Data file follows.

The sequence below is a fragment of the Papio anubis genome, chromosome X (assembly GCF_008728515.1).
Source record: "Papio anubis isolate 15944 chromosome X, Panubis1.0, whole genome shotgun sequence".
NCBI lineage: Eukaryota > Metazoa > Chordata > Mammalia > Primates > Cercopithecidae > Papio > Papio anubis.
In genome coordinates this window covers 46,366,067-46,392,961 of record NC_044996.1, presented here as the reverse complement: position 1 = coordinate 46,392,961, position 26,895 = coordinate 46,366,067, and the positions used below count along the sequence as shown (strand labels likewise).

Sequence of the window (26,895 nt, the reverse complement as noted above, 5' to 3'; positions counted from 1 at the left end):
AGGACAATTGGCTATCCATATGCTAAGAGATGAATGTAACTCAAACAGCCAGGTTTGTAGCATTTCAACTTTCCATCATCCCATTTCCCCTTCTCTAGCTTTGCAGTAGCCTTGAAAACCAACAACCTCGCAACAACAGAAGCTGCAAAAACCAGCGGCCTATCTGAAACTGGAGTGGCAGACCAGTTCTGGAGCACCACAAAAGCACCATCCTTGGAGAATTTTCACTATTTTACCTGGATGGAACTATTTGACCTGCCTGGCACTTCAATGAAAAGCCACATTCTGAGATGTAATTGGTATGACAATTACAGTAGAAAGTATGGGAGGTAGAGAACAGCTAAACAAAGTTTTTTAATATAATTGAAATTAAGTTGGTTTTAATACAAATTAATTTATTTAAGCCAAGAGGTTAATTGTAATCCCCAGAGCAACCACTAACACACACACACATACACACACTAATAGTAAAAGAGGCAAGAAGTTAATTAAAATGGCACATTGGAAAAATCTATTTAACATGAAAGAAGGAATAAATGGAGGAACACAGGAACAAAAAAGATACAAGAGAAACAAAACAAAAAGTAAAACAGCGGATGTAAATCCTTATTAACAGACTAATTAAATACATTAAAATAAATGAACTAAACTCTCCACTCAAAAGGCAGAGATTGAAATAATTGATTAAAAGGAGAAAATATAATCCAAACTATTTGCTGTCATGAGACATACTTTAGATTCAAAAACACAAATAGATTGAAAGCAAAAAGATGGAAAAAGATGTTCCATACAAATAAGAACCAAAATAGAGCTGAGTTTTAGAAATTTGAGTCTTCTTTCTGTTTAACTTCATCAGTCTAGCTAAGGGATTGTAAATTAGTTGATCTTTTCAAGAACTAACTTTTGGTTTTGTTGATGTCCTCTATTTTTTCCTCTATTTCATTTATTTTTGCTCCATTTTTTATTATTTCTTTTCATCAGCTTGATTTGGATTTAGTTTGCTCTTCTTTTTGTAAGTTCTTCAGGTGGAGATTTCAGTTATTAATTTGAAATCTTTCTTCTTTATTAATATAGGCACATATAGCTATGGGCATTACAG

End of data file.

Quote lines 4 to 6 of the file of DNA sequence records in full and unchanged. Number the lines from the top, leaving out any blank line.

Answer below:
In genome coordinates this window covers 46,366,067-46,392,961 of record NC_044996.1, presented here as the reverse complement: position 1 = coordinate 46,392,961, position 26,895 = coordinate 46,366,067, and the positions used below count along the sequence as shown (strand labels likewise).

Sequence of the window (26,895 nt, the reverse complement as noted above, 5' to 3'; positions counted from 1 at the left end):
AGGACAATTGGCTATCCATATGCTAAGAGATGAATGTAACTCAAACAGCCAGGTTTGTAGCATTTCAACTTTCCATCATCCCATTTCCCCTTCTCTAGCTTTGCAGTAGCCTTGAAAACCAACAACCTCGCAACAACAGAAGCTGCAAAAACCAGCGGCCTATCTGAAACTGGAGTGGCAGACCAGTTCTGGAGCACCACAAAAGCACCATCCTTGGAGAATTTTCACTATTTTACCTGGATGGAACTATTTGACCTGCCTGGCACTTCAATGAAAAGCCACATTCTGAGATGTAATTGGTATGACAATTACAGTAGAAAGTATGGGAGGTAGAGAACAGCTAAACAAAGTTTTTTAATATAATTGAAATTAAGTTGGTTTTAATACAAATTAATTTATTTAAGCCAAGAGGTTAATTGTAATCCCCAGAGCAACCACTAACACACACACACATACACACACTAATAGTAAAAGAGGCAAGAAGTTAATTAAAATGGCACATTGGAAAAATCTATTTAACATGAAAGAAGGAATAAATGGAGGAACACAGGAACAAAAAAGATACAAGAGAAACAAAACAAAAAGTAAAACAGCGGATGTAAATCCTTATTAACAGACTAATTAAATACATTAAAATAAATGAACTAAACTCTCCACTCAAAAGGCAGAGATTGAAATAATTGATTAAAAGGAGAAAATATAATCCAAACTATTTGCTGTCATGAGACATACTTTAGATTCAAAAACACAAATAGATTGAAAGCAAAAAGATGGAAAAAGATGTTCCATACAAATAAGAACCAAAATAGAGCTGAGTTTTAGAAATTTGAGTCTTCTTTCTGTTTAACTTCATCAGTCTAGCTAAGGGATTGTAAATTAGTTGATCTTTTCAAGAACTAACTTTTGGTTTTGTTGATGTCCTCTATTTTTTCCTCTATTTCATTTATTTTTGCTCCATTTTTTATTATTTCTTTTCATCAGCTTGATTTGGATTTAGTTTGCTCTTCTTTTTGTAAGTTCTTCAGGTGGAGATTTCAGTTATTAATTTGAAATCTTTCTTCTTTATTAATATAGGCACATATAGCTATGGGCATTACAG